Dog Biting and What to Do About It

Dog ownership means, among other things, whatever the dog may do you are responsible for it. That message includes dog biting.

Every year in the United States four-and-a-half million people are bitten by dogs and 20 percent of them end up needing medical attention for their wounds. Even sadder, children are more often victims of dog bites than adults.5317378106_6b527db9ea_b

There are many causes for dogs biting. It is rare if a dog bite results because a dog was born with the inherent nature to bite (I’m talking biting, not chewing or playful nipping, although nipping could be the first sign of a problem to be dealt with). Usually biting is something that happens because a dog is trying to send a message. It could be of protecting something it finds valuable like food, or because it is irritated or not feeling well.

According to the American Veterinary Medical Association dogs may bite because it finds itself in a stressful situation or it may bite to defend itself or its territory. They may be scared or startled. Dogs also might nip and bite during play. That’s why it’s a good idea to avoid wrestling or playing tug-of-war with your dog. These types of activities can make your dog overly excited, which may lead to a nip or a bite.

Bite Prevention

As an owner you have to be aware from your first interaction with your new dog for any tendencies it might have to nip or bite. Even if it may be something it does naturally, you have to teach it that biting is not acceptable. For my dogs – which I got as puppies – one of the first lessons I taught them was not to nip or bite. I did this during their first play session. The first time they nipped at me I would place the meaty end of my hand in their mouth and push lightly backwards forcing their mouth further open. As I did so, I would say “no” repeatedly. Repeating this exercise shortly made them understand that biting was not acceptable.

While this works for puppies, for an older dog that tends to bite or nip other tools may come in handy.

Seeing It Coming

There are several signs that a dog is poised to bite in anger. Its ears may be pinned back, its body stiffens, and its fur may stand on edge. This is why you should always proceed cautiously when approaching a dog that you are not familiar with. Children, in particular, have to be taught caution when approaching a dog. But, you want to do it in a way that doesn’t create fear in the child. Lead by example. Tell the child she or he must always ask permission of the dog’s owner if the dog is not your own. Teach it how to let the dog become comfortable before reaching out to pet it.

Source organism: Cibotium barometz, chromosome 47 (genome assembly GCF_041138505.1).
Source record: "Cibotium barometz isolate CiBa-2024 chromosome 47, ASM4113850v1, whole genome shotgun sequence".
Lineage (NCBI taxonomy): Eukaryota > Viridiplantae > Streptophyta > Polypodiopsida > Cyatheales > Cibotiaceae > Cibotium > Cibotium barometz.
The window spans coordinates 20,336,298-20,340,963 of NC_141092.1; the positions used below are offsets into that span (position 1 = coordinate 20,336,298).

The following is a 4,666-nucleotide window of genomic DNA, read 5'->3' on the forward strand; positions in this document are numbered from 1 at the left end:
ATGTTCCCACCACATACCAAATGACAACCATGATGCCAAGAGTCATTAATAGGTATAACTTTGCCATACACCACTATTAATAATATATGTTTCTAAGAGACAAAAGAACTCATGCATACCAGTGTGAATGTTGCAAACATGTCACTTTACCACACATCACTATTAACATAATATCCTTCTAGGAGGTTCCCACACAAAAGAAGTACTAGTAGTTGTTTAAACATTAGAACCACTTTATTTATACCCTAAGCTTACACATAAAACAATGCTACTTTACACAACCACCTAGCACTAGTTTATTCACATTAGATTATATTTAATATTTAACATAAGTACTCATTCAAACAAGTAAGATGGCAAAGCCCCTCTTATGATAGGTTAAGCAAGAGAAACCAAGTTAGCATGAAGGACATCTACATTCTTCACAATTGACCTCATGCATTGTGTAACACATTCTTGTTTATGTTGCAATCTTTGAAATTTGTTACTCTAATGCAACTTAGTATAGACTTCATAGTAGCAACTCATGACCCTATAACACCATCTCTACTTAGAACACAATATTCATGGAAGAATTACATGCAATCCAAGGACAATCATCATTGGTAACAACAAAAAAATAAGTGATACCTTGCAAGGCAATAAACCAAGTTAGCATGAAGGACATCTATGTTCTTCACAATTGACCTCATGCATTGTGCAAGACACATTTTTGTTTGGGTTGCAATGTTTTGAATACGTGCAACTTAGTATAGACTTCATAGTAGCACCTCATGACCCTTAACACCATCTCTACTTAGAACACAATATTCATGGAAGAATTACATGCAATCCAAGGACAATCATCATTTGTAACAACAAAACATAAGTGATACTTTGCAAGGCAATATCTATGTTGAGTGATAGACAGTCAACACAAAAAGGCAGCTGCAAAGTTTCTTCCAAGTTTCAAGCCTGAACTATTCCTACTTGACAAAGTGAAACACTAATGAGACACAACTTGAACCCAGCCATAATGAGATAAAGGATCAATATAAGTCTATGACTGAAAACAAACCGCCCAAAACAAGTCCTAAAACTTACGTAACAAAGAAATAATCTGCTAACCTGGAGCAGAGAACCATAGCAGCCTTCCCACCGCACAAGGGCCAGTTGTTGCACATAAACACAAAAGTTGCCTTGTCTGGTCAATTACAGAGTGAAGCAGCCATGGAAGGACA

Steps To Considerdog-biting

One way to minimize a dog’s tendency to bite is to reduce its aggressiveness. Having a dog spayed or neutered will help decrease the risk of bite related behaviors.

Regularly exercising and playing with your dog will help it learn acceptable from unwanted behaviors. It will also serve to burn off excess energy. However, avoid games that involve rough housing; that will lead to aggressive behavior.

All of your training, such as the basic commands of sit, stay, come and leave it will help enforce discipline and insure the dog knows you are in charge. If a dog doesn’t feel that you are in command it will take over those duties and that means guarding its territory and property by any means it deems necessary, including biting.

Don’t let your dog roam free where they can put other dogs or people at risk. Socialization is a good way to help prevent your dog from biting. Socializing your pet helps your dog feel at ease in different situations. By introducing your dog to people and other animals while it’s a puppy, it feels more comfortable in different situations as it gets older.

Should your dog show any signs of aggression and you feel you unable to modify its behavior, you should consider getting advice from your vet or find a qualified professional dog trainer to help you out. But, letting bad behavior go without immediate correction is only going to make matters worse. Remember that a dog’s behavior has to be dealt with immediately. It won’t recall what it did wrong a few minutes or hours after it happened. It will assume that if there is no correction that it has carte blanche to do it again and again.

As an owner everything your dog does – good or bad – is your responsibility. Taking a few steps very early in the dog’s development will help it become a pet in good standing in your home and throughout your community.

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